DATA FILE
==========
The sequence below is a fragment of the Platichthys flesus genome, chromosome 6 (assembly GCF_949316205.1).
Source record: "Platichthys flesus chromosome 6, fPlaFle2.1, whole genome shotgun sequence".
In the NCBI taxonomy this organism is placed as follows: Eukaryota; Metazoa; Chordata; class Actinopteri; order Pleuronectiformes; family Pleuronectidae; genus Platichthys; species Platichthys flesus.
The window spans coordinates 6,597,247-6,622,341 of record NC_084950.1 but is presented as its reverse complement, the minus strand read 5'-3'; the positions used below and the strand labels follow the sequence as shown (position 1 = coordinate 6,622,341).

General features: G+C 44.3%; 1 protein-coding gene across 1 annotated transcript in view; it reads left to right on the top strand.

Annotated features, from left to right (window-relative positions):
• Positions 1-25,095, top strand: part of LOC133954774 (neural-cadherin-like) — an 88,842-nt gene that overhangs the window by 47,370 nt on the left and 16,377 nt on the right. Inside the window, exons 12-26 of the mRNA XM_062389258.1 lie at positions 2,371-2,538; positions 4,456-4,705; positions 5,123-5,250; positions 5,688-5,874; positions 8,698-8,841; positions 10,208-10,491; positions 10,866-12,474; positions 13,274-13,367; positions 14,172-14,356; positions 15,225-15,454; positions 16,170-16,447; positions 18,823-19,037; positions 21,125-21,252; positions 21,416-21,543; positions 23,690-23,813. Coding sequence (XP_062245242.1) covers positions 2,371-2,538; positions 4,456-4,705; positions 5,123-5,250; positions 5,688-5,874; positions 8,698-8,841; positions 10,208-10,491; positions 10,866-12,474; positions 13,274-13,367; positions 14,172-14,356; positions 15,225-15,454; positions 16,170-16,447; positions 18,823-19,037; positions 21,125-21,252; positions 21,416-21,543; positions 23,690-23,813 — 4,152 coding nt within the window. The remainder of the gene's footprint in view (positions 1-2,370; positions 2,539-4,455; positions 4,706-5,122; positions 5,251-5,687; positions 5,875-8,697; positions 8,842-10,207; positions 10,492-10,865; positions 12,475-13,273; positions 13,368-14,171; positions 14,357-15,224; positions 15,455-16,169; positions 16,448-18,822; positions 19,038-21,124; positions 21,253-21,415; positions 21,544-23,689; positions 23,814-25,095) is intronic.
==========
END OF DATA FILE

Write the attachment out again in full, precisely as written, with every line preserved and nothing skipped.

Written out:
The sequence below is a fragment of the Platichthys flesus genome, chromosome 6 (assembly GCF_949316205.1).
Source record: "Platichthys flesus chromosome 6, fPlaFle2.1, whole genome shotgun sequence".
In the NCBI taxonomy this organism is placed as follows: Eukaryota; Metazoa; Chordata; class Actinopteri; order Pleuronectiformes; family Pleuronectidae; genus Platichthys; species Platichthys flesus.
The window spans coordinates 6,597,247-6,622,341 of record NC_084950.1 but is presented as its reverse complement, the minus strand read 5'-3'; the positions used below and the strand labels follow the sequence as shown (position 1 = coordinate 6,622,341).

General features: G+C 44.3%; 1 protein-coding gene across 1 annotated transcript in view; it reads left to right on the top strand.

Annotated features, from left to right (window-relative positions):
• Positions 1-25,095, top strand: part of LOC133954774 (neural-cadherin-like) — an 88,842-nt gene that overhangs the window by 47,370 nt on the left and 16,377 nt on the right. Inside the window, exons 12-26 of the mRNA XM_062389258.1 lie at positions 2,371-2,538; positions 4,456-4,705; positions 5,123-5,250; positions 5,688-5,874; positions 8,698-8,841; positions 10,208-10,491; positions 10,866-12,474; positions 13,274-13,367; positions 14,172-14,356; positions 15,225-15,454; positions 16,170-16,447; positions 18,823-19,037; positions 21,125-21,252; positions 21,416-21,543; positions 23,690-23,813. Coding sequence (XP_062245242.1) covers positions 2,371-2,538; positions 4,456-4,705; positions 5,123-5,250; positions 5,688-5,874; positions 8,698-8,841; positions 10,208-10,491; positions 10,866-12,474; positions 13,274-13,367; positions 14,172-14,356; positions 15,225-15,454; positions 16,170-16,447; positions 18,823-19,037; positions 21,125-21,252; positions 21,416-21,543; positions 23,690-23,813 — 4,152 coding nt within the window. The remainder of the gene's footprint in view (positions 1-2,370; positions 2,539-4,455; positions 4,706-5,122; positions 5,251-5,687; positions 5,875-8,697; positions 8,842-10,207; positions 10,492-10,865; positions 12,475-13,273; positions 13,368-14,171; positions 14,357-15,224; positions 15,455-16,169; positions 16,448-18,822; positions 19,038-21,124; positions 21,253-21,415; positions 21,544-23,689; positions 23,814-25,095) is intronic.